Five campaign violations have been filed against Student Association presidential candidate Kyle Boyer, alleging that Boyer failed to report three items on his expenditure report.
Currently, the Joint Elections Committee-an independent body that oversees the SA elections-has not yet determined probable cause for the alleged violations, nor have the complaints been formally investigated. If found to be true, however, Boyer could potentially be removed from the ballot. If Boyer is removed from the ballot less than 24 hours before the runoff election would take place, presidential candidate Julie Bindelglass would become the next SA president by default.
Candidates running for SA president and executive vice president are allowed to spend up to $1,000 during the election season on their campaign and must report all expenditures to the JEC. The five alleged violations filed by Wylie Ballinger, a senior who is not a member of the SA nor an active participant in the election, claim that Boyer did not report expenditures for a car he parked on H St., a parking ticket placed on the car or the use of Facebook ad space.
Boyer released a statement Tuesday afternoon, apologizing for not reporting the use of Facebook ads.
“On Friday when my team and I filed our financial form we neglected to include the price of our Facebook ads which as the Facbeook ‘ad page’ shows total $75.08,” Boyer wrote. “Discovering this error on our own, and wanting our form to be accurate, we emailed the JEC Saturday night and requested that the JEC work with us to fix it. The facebook ads were seen by thousands of people, and it thus would have been a hard sell to intentionally hide from the JEC. We identified the error, and in good faith sought to correct it as soon as possible.”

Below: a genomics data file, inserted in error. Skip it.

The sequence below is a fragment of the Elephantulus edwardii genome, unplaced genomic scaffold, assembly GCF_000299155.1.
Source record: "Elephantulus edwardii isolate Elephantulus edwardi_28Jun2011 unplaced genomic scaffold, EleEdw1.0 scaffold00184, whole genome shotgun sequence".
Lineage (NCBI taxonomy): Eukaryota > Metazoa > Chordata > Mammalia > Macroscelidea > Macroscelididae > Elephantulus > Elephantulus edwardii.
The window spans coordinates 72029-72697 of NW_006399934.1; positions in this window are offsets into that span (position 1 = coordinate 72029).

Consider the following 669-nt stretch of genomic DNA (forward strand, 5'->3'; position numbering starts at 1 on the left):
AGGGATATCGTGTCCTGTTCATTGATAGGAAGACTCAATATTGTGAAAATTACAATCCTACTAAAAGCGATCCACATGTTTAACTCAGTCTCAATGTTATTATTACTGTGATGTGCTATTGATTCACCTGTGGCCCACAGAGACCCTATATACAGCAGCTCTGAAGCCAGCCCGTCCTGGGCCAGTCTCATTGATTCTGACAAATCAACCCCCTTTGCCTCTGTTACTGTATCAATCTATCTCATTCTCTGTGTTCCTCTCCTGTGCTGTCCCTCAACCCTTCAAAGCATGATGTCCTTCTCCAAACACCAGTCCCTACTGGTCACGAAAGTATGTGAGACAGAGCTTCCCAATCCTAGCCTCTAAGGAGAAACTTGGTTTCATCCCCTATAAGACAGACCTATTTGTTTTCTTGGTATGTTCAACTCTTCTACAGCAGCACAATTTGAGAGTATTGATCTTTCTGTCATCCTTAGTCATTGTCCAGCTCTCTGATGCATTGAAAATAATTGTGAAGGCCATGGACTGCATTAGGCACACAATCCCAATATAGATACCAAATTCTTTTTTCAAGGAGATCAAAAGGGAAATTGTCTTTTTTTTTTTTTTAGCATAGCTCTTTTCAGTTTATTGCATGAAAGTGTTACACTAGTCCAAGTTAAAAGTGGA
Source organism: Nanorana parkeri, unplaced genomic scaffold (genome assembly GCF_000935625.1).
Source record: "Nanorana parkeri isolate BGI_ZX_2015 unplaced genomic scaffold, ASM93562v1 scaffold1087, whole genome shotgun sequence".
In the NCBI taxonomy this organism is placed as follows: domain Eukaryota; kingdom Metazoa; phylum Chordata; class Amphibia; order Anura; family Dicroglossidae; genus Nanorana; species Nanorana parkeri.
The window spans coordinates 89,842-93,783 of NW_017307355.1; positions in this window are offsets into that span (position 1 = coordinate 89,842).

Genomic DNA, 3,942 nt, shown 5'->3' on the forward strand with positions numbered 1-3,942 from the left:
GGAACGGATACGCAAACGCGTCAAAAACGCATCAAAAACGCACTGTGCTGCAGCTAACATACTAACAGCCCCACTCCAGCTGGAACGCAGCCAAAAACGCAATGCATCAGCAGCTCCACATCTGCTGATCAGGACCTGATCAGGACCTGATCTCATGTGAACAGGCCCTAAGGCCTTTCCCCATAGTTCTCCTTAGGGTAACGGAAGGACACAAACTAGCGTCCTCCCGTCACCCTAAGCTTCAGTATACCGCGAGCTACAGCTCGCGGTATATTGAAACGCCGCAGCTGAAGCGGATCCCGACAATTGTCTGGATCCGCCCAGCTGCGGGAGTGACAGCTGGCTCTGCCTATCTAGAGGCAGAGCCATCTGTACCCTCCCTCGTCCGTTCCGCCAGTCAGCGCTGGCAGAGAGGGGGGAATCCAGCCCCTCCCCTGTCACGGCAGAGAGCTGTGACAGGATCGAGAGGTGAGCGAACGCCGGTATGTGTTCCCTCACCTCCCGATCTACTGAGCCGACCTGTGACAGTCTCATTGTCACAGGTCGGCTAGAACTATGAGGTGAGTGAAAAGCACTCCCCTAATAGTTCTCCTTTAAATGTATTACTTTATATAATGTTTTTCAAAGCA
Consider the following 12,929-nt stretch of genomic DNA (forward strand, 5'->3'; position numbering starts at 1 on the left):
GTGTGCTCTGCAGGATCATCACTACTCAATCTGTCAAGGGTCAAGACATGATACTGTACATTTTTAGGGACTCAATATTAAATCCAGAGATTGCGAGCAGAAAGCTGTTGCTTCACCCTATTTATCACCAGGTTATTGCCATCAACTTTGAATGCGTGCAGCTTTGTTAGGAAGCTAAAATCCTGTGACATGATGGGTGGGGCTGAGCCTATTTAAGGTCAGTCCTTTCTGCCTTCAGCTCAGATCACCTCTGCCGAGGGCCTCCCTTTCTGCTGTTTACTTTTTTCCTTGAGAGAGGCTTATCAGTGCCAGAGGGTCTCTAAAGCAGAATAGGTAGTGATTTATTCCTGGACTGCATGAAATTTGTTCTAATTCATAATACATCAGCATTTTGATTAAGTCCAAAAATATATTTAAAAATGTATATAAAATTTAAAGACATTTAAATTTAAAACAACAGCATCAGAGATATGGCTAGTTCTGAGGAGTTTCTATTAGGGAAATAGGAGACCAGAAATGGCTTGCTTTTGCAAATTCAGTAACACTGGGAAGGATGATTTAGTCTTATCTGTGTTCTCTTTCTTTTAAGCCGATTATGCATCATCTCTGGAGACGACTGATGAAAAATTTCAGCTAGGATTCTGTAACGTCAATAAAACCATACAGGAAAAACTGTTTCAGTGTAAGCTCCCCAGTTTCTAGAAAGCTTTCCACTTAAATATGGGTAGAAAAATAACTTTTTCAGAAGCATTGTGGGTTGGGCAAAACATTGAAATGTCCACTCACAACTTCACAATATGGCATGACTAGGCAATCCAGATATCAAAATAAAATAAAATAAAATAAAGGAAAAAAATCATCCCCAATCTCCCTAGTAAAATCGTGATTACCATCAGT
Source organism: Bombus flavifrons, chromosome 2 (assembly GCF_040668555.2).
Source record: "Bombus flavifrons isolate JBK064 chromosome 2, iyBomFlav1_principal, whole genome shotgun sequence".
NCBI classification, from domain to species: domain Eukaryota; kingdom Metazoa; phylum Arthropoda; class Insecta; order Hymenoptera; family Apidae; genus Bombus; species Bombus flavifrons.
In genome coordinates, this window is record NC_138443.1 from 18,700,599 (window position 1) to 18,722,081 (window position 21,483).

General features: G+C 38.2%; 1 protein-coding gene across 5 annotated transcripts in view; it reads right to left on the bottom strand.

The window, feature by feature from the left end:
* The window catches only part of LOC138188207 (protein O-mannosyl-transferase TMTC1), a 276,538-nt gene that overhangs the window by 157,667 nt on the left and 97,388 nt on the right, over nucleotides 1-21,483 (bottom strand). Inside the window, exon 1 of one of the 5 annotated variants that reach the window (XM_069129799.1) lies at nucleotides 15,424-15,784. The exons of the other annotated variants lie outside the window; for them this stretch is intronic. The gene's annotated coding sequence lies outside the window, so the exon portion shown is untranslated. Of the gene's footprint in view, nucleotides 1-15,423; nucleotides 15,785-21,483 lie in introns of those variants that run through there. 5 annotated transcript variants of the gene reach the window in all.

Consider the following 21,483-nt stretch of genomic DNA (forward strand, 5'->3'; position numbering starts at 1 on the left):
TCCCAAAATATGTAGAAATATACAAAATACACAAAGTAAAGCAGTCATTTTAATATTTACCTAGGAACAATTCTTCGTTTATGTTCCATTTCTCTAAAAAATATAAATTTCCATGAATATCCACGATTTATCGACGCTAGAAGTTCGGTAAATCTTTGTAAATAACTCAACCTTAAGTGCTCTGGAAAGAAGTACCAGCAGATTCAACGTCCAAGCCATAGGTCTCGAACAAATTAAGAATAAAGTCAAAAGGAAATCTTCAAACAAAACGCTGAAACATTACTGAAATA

He added that the use of the car on H St. should not be factored into his overall budget.
“Because that car belongs to a GW student and is always parked on campus, we interpreted the rules to not include this private property as an expenditure, and did not put it down,” Boyer wrote in the email statement. “The service of the car was essentially, a place to stand on top of, and private property to display posters. The car is always parked on campus, often receives parking tickets, and would have been parked near a meter displaying posters regardless of whether it was election time or not, just like the dorm doors or windows with posters on them, and the backbacks adorned with stickers.”
Currently, without the addition of the Facebook ads, Boyer’s total campaign expenditures fall at $809.57. If the Facebook ads, parking ticket, and fair-market value for the use of the car on H St. are added in, Boyer said his campaign expenditures would not surpass the $1,000 limit.
The JEC will decide whether or not to pursue the charges against Boyer before the runoff elections take place March 11 and 12.